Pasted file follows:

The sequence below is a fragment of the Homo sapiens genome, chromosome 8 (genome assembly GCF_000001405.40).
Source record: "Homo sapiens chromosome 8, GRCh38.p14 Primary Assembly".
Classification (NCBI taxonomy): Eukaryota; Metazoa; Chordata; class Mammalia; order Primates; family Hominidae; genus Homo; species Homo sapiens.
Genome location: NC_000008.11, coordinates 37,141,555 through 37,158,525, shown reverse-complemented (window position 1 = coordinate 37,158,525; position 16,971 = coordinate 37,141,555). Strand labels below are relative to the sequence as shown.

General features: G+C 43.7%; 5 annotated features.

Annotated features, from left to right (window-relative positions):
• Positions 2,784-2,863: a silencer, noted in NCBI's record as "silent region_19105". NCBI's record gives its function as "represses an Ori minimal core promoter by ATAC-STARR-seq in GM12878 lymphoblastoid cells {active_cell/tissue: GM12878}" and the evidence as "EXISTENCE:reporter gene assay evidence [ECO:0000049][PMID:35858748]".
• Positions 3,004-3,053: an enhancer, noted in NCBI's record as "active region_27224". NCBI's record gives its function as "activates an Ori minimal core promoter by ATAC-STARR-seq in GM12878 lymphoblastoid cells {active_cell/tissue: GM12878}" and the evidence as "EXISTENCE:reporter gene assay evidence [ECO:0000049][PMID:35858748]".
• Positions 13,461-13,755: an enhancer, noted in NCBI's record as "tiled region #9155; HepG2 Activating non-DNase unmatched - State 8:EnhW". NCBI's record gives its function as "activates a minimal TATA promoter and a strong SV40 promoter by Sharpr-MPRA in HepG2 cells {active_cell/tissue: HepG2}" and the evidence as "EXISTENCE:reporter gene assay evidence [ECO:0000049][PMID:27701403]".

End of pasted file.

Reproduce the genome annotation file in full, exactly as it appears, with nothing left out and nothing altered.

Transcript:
The sequence below is a fragment of the Homo sapiens genome, chromosome 8 (genome assembly GCF_000001405.40).
Source record: "Homo sapiens chromosome 8, GRCh38.p14 Primary Assembly".
Classification (NCBI taxonomy): Eukaryota; Metazoa; Chordata; class Mammalia; order Primates; family Hominidae; genus Homo; species Homo sapiens.
Genome location: NC_000008.11, coordinates 37,141,555 through 37,158,525, shown reverse-complemented (window position 1 = coordinate 37,158,525; position 16,971 = coordinate 37,141,555). Strand labels below are relative to the sequence as shown.

General features: G+C 43.7%; 5 annotated features.

Annotated features, from left to right (window-relative positions):
• Positions 2,784-2,863: a silencer, noted in NCBI's record as "silent region_19105". NCBI's record gives its function as "represses an Ori minimal core promoter by ATAC-STARR-seq in GM12878 lymphoblastoid cells {active_cell/tissue: GM12878}" and the evidence as "EXISTENCE:reporter gene assay evidence [ECO:0000049][PMID:35858748]".
• Positions 3,004-3,053: an enhancer, noted in NCBI's record as "active region_27224". NCBI's record gives its function as "activates an Ori minimal core promoter by ATAC-STARR-seq in GM12878 lymphoblastoid cells {active_cell/tissue: GM12878}" and the evidence as "EXISTENCE:reporter gene assay evidence [ECO:0000049][PMID:35858748]".
• Positions 13,461-13,755: an enhancer, noted in NCBI's record as "tiled region #9155; HepG2 Activating non-DNase unmatched - State 8:EnhW". NCBI's record gives its function as "activates a minimal TATA promoter and a strong SV40 promoter by Sharpr-MPRA in HepG2 cells {active_cell/tissue: HepG2}" and the evidence as "EXISTENCE:reporter gene assay evidence [ECO:0000049][PMID:27701403]".